Storm clouds are brewing over China’s indebted and bloated property sector
Sluggish property sales have been arising fear among banks in recent years and rendered them more cautious about lending to both developers and investors.
Official data in January revealed that new home prices fell over the past couple of months, with 65 of the 70 major Chinese cities tracked by the government showing weakness. Even in Beijing and Shanghai new home prices were reported as having dropped by about 1 %. With new office and residential building still standing empty in many cities, China’s property market is in a precarious situation. To make matters worse, much of the construction was funded through loans or credits from local governments, which now face huge levels of debts.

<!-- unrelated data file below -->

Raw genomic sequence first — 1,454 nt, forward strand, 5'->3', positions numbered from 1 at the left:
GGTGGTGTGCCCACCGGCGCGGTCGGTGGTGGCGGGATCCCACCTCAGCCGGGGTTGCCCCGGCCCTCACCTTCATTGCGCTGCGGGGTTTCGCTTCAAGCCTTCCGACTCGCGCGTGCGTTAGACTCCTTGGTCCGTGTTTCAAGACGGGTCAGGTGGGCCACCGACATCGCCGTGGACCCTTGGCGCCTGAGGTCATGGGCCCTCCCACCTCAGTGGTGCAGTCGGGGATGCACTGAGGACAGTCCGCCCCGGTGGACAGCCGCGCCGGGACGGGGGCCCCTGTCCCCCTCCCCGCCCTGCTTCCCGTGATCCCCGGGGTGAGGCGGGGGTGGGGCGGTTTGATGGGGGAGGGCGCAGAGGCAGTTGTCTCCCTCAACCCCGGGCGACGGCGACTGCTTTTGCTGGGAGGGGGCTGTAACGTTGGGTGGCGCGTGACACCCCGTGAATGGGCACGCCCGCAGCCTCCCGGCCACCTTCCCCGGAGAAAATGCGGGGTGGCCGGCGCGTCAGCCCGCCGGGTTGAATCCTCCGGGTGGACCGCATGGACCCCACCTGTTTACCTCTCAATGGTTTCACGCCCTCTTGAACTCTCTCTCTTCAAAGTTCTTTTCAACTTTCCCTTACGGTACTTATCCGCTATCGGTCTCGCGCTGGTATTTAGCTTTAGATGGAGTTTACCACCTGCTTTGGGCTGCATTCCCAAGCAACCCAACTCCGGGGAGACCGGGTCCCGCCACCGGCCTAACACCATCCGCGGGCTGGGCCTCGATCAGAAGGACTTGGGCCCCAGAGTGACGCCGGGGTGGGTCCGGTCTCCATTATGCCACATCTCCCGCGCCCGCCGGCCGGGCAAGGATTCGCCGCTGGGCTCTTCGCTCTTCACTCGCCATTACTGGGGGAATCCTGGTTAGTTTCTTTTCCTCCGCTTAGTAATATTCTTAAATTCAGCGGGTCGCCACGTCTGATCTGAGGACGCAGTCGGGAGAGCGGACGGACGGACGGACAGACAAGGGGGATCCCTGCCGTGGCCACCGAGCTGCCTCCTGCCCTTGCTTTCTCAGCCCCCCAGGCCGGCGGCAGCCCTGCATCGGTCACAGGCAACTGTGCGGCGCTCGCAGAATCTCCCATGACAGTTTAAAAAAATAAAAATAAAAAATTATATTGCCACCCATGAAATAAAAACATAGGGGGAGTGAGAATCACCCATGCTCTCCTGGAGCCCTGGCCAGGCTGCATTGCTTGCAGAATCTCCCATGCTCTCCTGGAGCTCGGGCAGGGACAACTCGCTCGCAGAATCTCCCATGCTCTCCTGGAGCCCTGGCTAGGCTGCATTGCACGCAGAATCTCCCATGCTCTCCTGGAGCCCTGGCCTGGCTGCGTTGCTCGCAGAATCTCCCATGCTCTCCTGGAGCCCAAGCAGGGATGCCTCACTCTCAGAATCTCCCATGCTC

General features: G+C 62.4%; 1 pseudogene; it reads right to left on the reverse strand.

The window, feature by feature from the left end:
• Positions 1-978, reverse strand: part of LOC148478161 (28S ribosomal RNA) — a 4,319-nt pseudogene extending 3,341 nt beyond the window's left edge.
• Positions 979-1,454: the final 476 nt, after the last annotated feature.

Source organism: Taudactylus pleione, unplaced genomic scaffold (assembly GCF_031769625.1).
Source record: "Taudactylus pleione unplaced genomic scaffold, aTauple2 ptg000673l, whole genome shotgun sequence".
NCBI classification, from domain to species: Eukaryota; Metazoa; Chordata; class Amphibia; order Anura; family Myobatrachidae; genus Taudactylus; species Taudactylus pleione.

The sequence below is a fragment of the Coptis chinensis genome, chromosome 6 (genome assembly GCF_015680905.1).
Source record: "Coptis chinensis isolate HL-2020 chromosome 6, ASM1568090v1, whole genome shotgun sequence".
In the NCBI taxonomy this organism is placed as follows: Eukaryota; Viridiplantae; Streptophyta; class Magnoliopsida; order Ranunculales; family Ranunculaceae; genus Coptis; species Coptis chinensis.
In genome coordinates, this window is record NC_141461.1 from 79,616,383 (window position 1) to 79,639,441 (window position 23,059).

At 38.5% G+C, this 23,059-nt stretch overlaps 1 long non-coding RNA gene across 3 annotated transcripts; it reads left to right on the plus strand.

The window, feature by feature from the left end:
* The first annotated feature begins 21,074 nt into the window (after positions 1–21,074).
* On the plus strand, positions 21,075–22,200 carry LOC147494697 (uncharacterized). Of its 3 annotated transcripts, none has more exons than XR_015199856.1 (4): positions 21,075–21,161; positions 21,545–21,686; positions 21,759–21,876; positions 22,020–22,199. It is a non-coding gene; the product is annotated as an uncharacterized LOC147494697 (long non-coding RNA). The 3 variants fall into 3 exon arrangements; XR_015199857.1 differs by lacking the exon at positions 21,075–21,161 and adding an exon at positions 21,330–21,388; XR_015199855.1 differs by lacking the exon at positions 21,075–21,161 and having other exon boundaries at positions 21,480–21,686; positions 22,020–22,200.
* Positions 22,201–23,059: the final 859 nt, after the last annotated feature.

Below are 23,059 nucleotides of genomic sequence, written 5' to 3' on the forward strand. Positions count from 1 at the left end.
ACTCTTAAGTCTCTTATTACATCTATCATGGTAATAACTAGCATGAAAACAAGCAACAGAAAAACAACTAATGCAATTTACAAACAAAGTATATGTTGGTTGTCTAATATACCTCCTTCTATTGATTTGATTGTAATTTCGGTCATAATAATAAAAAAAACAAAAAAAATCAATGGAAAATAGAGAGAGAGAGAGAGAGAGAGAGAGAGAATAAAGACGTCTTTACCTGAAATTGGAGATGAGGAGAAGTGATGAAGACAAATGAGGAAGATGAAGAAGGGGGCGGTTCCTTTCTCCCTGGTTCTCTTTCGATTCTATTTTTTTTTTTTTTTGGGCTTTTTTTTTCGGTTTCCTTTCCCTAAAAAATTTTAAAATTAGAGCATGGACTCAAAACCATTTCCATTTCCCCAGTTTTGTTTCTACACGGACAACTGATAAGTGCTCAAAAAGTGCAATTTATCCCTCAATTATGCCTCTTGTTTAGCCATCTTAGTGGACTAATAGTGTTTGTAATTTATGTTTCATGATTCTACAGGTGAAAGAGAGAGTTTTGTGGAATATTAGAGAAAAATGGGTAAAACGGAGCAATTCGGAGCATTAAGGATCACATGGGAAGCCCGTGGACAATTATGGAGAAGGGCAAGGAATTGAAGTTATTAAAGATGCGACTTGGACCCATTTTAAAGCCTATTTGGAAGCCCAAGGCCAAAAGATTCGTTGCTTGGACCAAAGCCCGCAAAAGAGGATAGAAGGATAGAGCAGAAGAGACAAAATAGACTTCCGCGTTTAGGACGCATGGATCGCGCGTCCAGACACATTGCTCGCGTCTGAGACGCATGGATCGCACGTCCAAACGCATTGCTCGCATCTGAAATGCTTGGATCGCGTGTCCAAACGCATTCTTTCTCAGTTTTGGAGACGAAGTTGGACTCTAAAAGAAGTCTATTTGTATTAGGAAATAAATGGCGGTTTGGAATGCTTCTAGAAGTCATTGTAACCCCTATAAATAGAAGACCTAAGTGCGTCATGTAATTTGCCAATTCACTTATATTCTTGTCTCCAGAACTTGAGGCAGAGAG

Many experts concur that the property market depicts one of the main risk to China’s economy. Given its sheer size – the sector accounts for roughly 30 % of China’s economy and is the source of millions of jobs – any downturn will lead to a plunge in growth.
The ailing property market, slowing foreign investment and fewer exports due to the weak global economy represent only some of the numerous challenges that China is facing at the moment. They might somehow explain, however, why the world’s second-largest economy missed the government’s annual growth target for the first time since 1990.
Beijing now has the unenvied task of achieving more sustainable growth that is, on the one hand, less reliant on investment and credit, and, on the other hand, high enough to ensure new jobs are created and unemployment is kept low.
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